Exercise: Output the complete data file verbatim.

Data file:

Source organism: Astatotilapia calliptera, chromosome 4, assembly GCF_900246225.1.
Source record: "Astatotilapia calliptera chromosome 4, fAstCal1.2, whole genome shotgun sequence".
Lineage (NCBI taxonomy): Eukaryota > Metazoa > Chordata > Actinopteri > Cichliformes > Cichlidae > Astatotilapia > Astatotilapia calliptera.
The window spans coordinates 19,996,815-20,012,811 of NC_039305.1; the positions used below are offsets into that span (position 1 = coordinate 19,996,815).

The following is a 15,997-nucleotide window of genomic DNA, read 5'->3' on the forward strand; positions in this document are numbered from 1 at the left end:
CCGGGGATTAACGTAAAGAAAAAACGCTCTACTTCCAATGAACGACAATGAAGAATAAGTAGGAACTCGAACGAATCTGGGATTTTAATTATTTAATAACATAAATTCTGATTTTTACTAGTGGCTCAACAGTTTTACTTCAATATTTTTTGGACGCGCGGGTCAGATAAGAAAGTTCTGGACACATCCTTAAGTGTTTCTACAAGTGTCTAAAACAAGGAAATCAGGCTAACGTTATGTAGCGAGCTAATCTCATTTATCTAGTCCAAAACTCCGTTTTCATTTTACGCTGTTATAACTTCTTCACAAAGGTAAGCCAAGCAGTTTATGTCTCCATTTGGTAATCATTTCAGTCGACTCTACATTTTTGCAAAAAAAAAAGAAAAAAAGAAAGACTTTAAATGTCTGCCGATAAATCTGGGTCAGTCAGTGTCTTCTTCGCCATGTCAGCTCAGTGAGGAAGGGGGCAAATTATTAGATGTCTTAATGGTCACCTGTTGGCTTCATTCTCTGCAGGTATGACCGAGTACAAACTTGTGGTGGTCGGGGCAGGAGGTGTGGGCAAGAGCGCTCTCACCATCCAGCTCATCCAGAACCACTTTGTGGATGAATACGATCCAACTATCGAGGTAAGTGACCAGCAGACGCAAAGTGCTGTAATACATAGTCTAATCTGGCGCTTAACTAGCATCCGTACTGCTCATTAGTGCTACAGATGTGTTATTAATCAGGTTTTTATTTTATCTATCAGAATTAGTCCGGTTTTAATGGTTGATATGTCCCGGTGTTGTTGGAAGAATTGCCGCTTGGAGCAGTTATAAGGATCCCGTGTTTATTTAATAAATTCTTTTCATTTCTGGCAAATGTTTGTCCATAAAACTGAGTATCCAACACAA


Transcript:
Source organism: Astatotilapia calliptera, chromosome 4, assembly GCF_900246225.1.
Source record: "Astatotilapia calliptera chromosome 4, fAstCal1.2, whole genome shotgun sequence".
Lineage (NCBI taxonomy): Eukaryota > Metazoa > Chordata > Actinopteri > Cichliformes > Cichlidae > Astatotilapia > Astatotilapia calliptera.
The window spans coordinates 19,996,815-20,012,811 of NC_039305.1; the positions used below are offsets into that span (position 1 = coordinate 19,996,815).

The following is a 15,997-nucleotide window of genomic DNA, read 5'->3' on the forward strand; positions in this document are numbered from 1 at the left end:
CCGGGGATTAACGTAAAGAAAAAACGCTCTACTTCCAATGAACGACAATGAAGAATAAGTAGGAACTCGAACGAATCTGGGATTTTAATTATTTAATAACATAAATTCTGATTTTTACTAGTGGCTCAACAGTTTTACTTCAATATTTTTTGGACGCGCGGGTCAGATAAGAAAGTTCTGGACACATCCTTAAGTGTTTCTACAAGTGTCTAAAACAAGGAAATCAGGCTAACGTTATGTAGCGAGCTAATCTCATTTATCTAGTCCAAAACTCCGTTTTCATTTTACGCTGTTATAACTTCTTCACAAAGGTAAGCCAAGCAGTTTATGTCTCCATTTGGTAATCATTTCAGTCGACTCTACATTTTTGCAAAAAAAAAAGAAAAAAAGAAAGACTTTAAATGTCTGCCGATAAATCTGGGTCAGTCAGTGTCTTCTTCGCCATGTCAGCTCAGTGAGGAAGGGGGCAAATTATTAGATGTCTTAATGGTCACCTGTTGGCTTCATTCTCTGCAGGTATGACCGAGTACAAACTTGTGGTGGTCGGGGCAGGAGGTGTGGGCAAGAGCGCTCTCACCATCCAGCTCATCCAGAACCACTTTGTGGATGAATACGATCCAACTATCGAGGTAAGTGACCAGCAGACGCAAAGTGCTGTAATACATAGTCTAATCTGGCGCTTAACTAGCATCCGTACTGCTCATTAGTGCTACAGATGTGTTATTAATCAGGTTTTTATTTTATCTATCAGAATTAGTCCGGTTTTAATGGTTGATATGTCCCGGTGTTGTTGGAAGAATTGCCGCTTGGAGCAGTTATAAGGATCCCGTGTTTATTTAATAAATTCTTTTCATTTCTGGCAAATGTTTGTCCATAAAACTGAGTATCCAACACAA